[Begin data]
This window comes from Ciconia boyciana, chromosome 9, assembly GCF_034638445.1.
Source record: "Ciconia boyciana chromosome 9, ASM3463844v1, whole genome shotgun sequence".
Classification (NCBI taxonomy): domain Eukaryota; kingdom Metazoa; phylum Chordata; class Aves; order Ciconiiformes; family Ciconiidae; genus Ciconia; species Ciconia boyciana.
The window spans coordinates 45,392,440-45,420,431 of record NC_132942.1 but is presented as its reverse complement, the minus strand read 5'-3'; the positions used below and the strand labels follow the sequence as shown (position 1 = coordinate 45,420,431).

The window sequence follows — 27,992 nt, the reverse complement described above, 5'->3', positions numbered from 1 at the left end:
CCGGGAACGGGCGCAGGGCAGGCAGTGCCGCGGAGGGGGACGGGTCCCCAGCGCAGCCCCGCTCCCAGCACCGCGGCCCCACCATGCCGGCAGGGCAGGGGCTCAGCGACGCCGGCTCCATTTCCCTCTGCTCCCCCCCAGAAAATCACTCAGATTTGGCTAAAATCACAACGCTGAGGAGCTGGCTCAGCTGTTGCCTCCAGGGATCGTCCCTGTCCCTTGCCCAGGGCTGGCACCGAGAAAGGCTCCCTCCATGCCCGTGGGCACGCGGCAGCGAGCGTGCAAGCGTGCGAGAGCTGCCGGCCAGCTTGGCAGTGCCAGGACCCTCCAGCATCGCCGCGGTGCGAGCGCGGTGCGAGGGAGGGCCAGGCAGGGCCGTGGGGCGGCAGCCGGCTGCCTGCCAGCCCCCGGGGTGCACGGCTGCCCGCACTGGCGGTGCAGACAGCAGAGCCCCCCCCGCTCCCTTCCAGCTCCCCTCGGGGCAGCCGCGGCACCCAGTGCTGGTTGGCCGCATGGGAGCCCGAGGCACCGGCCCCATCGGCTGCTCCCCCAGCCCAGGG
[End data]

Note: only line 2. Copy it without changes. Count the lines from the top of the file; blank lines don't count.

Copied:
Source record: "Ciconia boyciana chromosome 9, ASM3463844v1, whole genome shotgun sequence".